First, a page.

Consistent accuracy is something that all keen airgunners should strive for. Good weapon maintenance and regular practice are certainly key to your shooting success.
But there is another factor that will give you the edge. That is through the addition of a quality scope. Once installed, you then need it to perform in the most effective way. The first step in that process is understanding how to zero your scope.
The steps below will guide you through the zeroing process and will also answer one of the most important and commonly raised questions: What distance to zero an air rifle scope?
Other related topics will also be touched on in order to enhance your airgunning knowledge and prowess.
So, let’s get started with….
Just Zero In The Same Way as Long Gun Rifle Owners Do
If only! The fact is that all long gun owners have a wealth of information at their disposal. One such topic that is regularly published for them relates to zeroing distance. This is generally set at 100 yards.
Trying to zero your air rifle scope at such a distance would prove as useful as buying a chocolate fireguard! This is because that distance is simply not practical for air rifle pellet use.
These pellets bring into play several factors that limit shooting distance. To be consistently accurate across the full range of your air rifle, the variable scope zeroing distances need to be correct.
What is The Real Meaning of “Zeroing a scope”?
Zeroing a scope of any kind is often referred to as “sighting-in.” The goal is to align your rifle scope with the point at which your pellet strikes over an intended distance.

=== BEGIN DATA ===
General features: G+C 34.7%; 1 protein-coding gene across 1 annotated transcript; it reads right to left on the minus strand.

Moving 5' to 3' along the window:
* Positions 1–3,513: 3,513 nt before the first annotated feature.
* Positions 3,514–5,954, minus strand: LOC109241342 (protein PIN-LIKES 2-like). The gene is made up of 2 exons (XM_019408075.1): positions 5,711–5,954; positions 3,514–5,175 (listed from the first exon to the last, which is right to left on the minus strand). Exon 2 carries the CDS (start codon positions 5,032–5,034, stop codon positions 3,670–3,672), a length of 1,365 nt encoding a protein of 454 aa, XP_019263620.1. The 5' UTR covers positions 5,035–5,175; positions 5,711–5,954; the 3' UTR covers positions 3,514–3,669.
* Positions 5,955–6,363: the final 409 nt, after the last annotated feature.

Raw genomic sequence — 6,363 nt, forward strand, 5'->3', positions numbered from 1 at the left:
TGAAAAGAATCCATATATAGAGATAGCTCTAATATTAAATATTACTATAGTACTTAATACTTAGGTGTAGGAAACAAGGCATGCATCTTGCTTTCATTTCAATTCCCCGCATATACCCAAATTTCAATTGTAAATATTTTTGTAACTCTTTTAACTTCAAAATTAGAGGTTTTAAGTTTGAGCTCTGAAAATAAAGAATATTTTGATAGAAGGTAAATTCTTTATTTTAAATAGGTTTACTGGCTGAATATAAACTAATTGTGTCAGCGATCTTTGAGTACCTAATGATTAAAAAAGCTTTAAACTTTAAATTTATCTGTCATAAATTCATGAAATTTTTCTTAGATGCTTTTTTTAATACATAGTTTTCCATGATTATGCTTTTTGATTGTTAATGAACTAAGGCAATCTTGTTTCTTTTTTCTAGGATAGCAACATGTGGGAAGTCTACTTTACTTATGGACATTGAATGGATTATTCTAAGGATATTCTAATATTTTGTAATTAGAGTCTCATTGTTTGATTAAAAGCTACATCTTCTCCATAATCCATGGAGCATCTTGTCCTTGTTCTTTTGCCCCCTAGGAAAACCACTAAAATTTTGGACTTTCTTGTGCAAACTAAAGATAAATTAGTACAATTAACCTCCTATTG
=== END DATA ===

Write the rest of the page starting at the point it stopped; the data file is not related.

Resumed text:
Regardless of scope build and configuration, there is one sighting-in fact that does not change, and that is that correctly zeroing a scope on any type of rifle will greatly increase your chances of hitting the target you are aiming for. And, don’t let anyone tell you that this is different with an air-powered rifle. It is not.
Factors to Bear in Mind
Let’s take a look at some important factors that need to be taken into account before you begin the sighting-in process. Once that is done, there will be steps and tips to help you correctly zero in your chosen air rifle scope.
Type of Pellets and Air Rifle Model Used
Always bear in mind that performance can vary depending on the type of pellets and the air rifle model you will be using. It is clear that some pellet types are more effective when used with certain rifle models than others. Rifle manufacturers and airgunner forums are good resources for such information.
The alternative is a very valid one – Pellet type trial and error! There is a good choice of pellet brands out there, and costs are reasonable. This means you should test different pellet types from different brands and compare results. By doing so, you will understand which pellet types work best in your barrel.
The reason for such variances in pellet types is that they are not made from pure lead. They are made from a variety of different lead alloys. This means that different pellet brands work better with certain barrels than others.
Try, Try and Try Again
If your first zeroing attempt does not produce the results you require, there is a straightforward solution. That is to start the full zeroing process again with a different brand of pellet. By testing a variety of pellet brands, you will soon find the types that best match your air rifle.
It is quite likely that once you find a suitable pellet brand, this is the one you will stick with. While that makes absolute sense, it should not stop you from trying other pellet brands. Reasons for trying other pellet brands include such things as your usual brand is out of stock, other brands are on special offer, or new style pellets are released.
The main thing to remember when changing pellet brands is that you should always go through the complete scope zeroing in process again. This is certainly no big hurdle. As will be seen shortly, the zeroing in of an air rifle scope is a straightforward task.